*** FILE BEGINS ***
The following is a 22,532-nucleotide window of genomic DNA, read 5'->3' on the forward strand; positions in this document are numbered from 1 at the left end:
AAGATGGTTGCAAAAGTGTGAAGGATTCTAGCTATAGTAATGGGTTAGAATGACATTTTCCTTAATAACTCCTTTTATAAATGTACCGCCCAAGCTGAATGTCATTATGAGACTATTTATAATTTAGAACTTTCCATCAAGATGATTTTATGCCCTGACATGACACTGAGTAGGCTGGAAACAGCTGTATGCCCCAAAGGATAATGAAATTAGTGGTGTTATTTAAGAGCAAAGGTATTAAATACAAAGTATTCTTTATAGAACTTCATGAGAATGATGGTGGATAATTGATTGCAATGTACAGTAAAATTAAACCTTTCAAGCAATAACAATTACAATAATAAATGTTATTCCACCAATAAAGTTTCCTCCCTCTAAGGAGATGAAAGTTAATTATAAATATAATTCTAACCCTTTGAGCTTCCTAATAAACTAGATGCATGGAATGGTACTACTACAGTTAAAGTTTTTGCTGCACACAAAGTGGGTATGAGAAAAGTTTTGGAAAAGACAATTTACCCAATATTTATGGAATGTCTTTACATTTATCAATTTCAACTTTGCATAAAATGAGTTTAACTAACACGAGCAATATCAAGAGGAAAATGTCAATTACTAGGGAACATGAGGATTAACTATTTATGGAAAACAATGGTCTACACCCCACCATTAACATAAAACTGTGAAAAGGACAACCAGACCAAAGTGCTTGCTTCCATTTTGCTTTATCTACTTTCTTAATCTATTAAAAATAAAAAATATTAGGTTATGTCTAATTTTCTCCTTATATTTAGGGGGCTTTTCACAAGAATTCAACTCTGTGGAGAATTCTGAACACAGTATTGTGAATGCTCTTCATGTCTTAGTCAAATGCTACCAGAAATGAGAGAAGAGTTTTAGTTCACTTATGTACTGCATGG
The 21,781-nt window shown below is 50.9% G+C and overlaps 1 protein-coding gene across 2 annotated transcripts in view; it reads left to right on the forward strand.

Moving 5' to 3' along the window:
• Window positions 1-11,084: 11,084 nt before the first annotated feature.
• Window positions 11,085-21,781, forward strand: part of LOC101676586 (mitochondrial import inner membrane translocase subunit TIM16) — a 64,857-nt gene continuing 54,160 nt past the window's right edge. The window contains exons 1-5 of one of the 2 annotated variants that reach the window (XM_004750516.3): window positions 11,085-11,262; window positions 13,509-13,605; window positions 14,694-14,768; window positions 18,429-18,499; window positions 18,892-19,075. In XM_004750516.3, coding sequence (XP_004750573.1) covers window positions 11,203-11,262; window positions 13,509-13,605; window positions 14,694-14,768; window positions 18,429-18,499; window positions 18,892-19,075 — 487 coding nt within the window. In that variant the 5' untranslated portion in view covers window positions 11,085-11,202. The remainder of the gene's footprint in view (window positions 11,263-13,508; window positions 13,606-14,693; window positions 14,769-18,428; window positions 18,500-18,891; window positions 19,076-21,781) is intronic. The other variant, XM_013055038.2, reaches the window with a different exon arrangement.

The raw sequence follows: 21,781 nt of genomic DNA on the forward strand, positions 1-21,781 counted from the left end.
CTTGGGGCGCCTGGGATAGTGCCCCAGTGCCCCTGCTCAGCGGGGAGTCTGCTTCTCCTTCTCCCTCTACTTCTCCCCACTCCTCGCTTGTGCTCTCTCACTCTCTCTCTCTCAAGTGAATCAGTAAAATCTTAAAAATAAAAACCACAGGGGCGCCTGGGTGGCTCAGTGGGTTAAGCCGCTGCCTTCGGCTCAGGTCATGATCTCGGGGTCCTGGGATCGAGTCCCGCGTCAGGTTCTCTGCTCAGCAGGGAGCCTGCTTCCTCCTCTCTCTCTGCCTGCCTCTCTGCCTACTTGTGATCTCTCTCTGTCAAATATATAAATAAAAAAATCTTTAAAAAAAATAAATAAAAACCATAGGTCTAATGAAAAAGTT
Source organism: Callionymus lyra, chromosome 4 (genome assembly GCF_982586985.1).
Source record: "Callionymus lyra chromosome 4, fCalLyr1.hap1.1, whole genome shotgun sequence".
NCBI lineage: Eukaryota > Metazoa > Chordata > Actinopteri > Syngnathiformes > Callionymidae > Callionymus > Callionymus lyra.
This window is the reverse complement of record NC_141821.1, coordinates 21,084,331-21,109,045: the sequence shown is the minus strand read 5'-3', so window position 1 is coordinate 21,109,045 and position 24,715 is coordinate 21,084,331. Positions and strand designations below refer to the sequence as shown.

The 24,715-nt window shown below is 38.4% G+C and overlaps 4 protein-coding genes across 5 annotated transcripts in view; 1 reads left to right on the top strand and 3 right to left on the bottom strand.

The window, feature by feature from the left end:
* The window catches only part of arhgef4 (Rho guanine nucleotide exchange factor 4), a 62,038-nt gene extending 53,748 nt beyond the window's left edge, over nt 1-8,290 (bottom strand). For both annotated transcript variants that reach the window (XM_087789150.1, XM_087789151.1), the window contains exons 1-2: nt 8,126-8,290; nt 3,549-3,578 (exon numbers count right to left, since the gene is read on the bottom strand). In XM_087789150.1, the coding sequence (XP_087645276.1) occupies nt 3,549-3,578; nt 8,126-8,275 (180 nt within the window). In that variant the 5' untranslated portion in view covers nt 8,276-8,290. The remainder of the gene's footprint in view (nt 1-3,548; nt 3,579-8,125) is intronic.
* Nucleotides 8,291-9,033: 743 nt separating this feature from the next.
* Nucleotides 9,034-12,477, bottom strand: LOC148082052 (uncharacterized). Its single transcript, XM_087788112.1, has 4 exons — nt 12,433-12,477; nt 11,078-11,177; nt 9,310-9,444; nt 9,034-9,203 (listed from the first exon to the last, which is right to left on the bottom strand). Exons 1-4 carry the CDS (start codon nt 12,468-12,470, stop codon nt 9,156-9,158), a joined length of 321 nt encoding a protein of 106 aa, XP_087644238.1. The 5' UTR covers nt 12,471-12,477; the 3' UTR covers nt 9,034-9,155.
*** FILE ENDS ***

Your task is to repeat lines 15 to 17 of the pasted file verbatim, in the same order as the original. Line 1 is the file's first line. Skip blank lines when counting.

* The window catches only part of arhgef4 (Rho guanine nucleotide exchange factor 4), a 62,038-nt gene extending 53,748 nt beyond the window's left edge, over nt 1-8,290 (bottom strand). For both annotated transcript variants that reach the window (XM_087789150.1, XM_087789151.1), the window contains exons 1-2: nt 8,126-8,290; nt 3,549-3,578 (exon numbers count right to left, since the gene is read on the bottom strand). In XM_087789150.1, the coding sequence (XP_087645276.1) occupies nt 3,549-3,578; nt 8,126-8,275 (180 nt within the window). In that variant the 5' untranslated portion in view covers nt 8,276-8,290. The remainder of the gene's footprint in view (nt 1-3,548; nt 3,579-8,125) is intronic.
* Nucleotides 8,291-9,033: 743 nt separating this feature from the next.
* Nucleotides 9,034-12,477, bottom strand: LOC148082052 (uncharacterized). Its single transcript, XM_087788112.1, has 4 exons — nt 12,433-12,477; nt 11,078-11,177; nt 9,310-9,444; nt 9,034-9,203 (listed from the first exon to the last, which is right to left on the bottom strand). Exons 1-4 carry the CDS (start codon nt 12,468-12,470, stop codon nt 9,156-9,158), a joined length of 321 nt encoding a protein of 106 aa, XP_087644238.1. The 5' UTR covers nt 12,471-12,477; the 3' UTR covers nt 9,034-9,155.